For generations, the unspoiled islands along the coast of Georgia have been a treasured getaway.
Over the centuries, these 15 barrier islands have been populated by many: Indigenous peoples, including the Creeks and the Guale, Spanish missionaries, pirates, plantation owners, enslaved workers, and, later, wealthy industrialists like the Carnegies and the Vanderbilts. Yet the islands have never been conquered by mass tourism. That’s partly because some of them remained, until recently, retreats for the heirs of those privileged families. Slowly, some have been acquired by the state, but many have still not been developed with hotels and resorts. Only four can be accessed by road; the rest are reachable only by boat.
Being relatively untouched, the islands have been left as habitat for vulnerable species, such as loggerhead sea turtles, manatees, and right whales. Recently, there has been a growing awareness that the islands’ diverse cultures and layers of history also require protection and attention. Even the most traditional properties in the region have begun offering tours and experiences that allow guests to develop a more complex understanding of history.
Visited four of Georgia’s barrier islands, each with a distinct identity: Cumberland, Sapelo, Sea Island, and Little St. Simons.
To Greyfield Inn, on Cumberland Island, Georgia’s largest and southernmost barrier island, which is protected as a National Seashore. Apart from several small campgrounds, Greyfield is the only place to stay. For guests, the inn offers private ferry service from Fernandina Beach on Amelia Island, right on the Florida-Georgia state line. (Day visitors and campers can board a commercial ferry from St. Marys, Georgia.)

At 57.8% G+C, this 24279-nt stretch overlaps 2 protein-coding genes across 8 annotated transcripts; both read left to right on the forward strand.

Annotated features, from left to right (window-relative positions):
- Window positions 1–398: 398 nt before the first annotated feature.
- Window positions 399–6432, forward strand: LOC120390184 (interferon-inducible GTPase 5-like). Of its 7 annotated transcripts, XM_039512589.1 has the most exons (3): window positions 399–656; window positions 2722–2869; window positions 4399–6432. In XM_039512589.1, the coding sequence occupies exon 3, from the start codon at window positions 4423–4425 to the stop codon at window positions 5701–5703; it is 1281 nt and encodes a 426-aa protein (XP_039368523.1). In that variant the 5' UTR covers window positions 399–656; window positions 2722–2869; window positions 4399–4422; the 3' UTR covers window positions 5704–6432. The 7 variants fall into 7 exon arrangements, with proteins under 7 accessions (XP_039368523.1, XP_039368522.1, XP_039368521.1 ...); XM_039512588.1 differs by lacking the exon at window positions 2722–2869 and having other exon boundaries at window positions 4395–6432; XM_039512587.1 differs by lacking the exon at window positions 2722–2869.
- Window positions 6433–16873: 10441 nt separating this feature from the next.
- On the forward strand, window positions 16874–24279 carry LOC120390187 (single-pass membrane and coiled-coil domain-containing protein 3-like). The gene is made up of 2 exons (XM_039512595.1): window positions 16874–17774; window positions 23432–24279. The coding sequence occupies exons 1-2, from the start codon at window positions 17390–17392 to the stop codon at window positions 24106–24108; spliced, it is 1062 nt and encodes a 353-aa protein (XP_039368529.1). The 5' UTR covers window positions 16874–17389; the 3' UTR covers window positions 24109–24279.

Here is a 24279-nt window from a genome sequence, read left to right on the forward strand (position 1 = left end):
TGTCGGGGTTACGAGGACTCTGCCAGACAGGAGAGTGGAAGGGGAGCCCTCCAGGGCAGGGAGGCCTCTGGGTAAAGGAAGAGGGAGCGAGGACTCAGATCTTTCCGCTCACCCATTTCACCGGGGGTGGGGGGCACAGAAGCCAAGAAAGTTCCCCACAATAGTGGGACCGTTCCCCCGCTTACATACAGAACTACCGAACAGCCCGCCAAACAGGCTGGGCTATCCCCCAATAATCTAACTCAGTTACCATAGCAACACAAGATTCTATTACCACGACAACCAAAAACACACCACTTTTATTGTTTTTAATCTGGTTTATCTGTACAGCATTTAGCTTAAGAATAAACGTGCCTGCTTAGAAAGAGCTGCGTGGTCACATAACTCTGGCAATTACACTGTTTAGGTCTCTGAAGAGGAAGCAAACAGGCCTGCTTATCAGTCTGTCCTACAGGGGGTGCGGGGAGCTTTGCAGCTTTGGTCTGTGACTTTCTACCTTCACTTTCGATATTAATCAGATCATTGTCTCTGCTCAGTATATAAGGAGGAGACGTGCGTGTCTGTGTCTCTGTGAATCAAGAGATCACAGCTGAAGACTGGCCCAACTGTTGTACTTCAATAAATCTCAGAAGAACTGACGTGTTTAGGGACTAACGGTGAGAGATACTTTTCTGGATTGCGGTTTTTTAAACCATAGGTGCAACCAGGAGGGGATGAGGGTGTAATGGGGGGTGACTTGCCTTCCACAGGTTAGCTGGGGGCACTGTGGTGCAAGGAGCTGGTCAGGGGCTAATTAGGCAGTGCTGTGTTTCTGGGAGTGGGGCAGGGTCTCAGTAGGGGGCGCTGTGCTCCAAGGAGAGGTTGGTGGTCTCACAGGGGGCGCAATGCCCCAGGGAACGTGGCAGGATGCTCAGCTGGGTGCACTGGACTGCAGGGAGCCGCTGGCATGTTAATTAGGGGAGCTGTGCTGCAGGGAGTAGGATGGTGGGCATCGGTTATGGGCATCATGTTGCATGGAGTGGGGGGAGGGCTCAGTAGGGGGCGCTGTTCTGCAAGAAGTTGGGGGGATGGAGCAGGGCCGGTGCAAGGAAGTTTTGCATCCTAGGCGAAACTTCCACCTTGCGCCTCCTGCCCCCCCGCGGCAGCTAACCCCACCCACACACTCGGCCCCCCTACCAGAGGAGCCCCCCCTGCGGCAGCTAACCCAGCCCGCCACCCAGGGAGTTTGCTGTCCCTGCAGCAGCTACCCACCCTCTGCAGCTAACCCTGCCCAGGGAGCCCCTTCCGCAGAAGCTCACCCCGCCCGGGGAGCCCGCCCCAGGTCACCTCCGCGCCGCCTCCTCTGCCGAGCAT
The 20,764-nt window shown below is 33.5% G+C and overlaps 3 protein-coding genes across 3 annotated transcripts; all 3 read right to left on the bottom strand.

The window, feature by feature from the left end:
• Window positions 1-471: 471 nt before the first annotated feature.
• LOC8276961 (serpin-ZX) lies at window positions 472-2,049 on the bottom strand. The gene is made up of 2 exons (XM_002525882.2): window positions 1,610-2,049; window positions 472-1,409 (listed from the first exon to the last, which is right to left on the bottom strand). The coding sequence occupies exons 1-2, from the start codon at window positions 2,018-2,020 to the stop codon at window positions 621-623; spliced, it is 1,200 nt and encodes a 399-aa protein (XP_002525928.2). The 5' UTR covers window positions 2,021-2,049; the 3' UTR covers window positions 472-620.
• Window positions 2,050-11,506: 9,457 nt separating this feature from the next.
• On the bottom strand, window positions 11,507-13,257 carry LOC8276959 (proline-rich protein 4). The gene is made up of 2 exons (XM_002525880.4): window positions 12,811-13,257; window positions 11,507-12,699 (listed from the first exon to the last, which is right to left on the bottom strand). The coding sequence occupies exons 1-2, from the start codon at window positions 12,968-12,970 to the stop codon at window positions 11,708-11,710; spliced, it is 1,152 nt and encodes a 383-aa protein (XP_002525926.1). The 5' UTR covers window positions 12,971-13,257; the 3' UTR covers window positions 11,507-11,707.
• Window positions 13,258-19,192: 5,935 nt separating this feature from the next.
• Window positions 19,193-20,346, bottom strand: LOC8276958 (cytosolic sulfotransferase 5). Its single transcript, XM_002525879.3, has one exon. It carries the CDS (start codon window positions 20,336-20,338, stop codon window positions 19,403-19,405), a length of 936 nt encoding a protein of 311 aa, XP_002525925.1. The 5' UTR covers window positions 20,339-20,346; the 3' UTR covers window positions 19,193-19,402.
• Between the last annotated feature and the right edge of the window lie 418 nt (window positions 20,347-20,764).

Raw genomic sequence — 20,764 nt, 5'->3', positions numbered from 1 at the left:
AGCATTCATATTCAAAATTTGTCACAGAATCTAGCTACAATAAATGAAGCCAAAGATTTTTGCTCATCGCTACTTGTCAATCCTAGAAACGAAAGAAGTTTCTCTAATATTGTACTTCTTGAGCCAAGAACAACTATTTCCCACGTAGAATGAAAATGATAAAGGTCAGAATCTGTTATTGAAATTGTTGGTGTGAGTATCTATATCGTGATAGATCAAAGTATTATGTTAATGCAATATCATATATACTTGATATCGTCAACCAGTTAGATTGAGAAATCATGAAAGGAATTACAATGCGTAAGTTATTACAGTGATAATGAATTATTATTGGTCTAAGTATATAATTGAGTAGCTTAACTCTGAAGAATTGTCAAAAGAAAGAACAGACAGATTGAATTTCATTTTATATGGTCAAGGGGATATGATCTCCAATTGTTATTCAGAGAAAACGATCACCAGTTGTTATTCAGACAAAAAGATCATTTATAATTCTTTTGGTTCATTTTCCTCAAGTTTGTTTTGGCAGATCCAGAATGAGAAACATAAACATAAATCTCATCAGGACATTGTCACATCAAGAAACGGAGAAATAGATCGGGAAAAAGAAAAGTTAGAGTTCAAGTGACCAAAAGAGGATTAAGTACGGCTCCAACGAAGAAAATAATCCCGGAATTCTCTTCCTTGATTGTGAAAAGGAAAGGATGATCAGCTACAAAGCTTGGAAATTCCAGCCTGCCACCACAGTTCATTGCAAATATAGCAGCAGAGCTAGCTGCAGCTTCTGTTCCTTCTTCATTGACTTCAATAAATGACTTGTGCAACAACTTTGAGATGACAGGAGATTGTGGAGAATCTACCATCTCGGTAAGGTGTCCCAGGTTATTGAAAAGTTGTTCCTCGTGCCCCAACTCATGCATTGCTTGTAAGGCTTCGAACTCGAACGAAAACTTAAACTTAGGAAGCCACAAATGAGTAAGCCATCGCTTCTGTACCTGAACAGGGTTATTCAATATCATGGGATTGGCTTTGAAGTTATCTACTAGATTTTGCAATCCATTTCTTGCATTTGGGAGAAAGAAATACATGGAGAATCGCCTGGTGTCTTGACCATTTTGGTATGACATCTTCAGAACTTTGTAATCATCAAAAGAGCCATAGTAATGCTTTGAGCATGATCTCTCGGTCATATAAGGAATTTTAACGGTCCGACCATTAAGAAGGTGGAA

At Greyfield, the 15 rooms in the Colonial Revival–style manor are decorated with antiques and four-poster beds. (We stayed in one of the property’s two cottages: ours had three bedrooms, a claw-foot tub, and a porch with a wooden swing.) Greyfield evokes a different time: evening meals are sit-down affairs, with jackets required for men. There is no Wi-Fi, and wild horses graze on the lawn.
You can leafed through old books or played chess in the sitting room, which is decorated with family portraits and the many shells and bones Lucy collected during her years on the island. Rode bikes to the sea, traveling along a dirt track over which oak trees, dripping with Spanish moss, arched to create a natural tunnel.
Bumped along through forests of pine and oak, passing several estuaries dotted with bright white ibises and herons. …
Sapelo, a wild piece of land with more than five miles of undeveloped, dune-lined beaches. The island is 2,000 acres larger than Manhattan, but has fewer than 50 full-time residents, almost all of whom are part of the Gullah-Geechee community and descendants of formerly enslaved West and Central African people.
The other place to stay, besides a campground, is the Reynolds Mansion — named for Richard Reynolds Jr., an heir to a tobacco fortune. The property is managed by the state of Georgia and can only be reserved for large groups. The elegant two-story manor has 10 bedrooms, an empty fountain pool with a marble statue of a nymph in its center, and murals by the Italian-born artist Athos Menaboni, who settled in Georgia in the 1920s.
Like most of the properties that still stand on the barrier islands, its existence is complicated: it has a history of oppression — from 1810 until the end of the Civil War, the estate operated as a cotton and sugar plantation — yet it currently provides much-needed jobs. The Birdhouses, too, were conceived to help the local economy.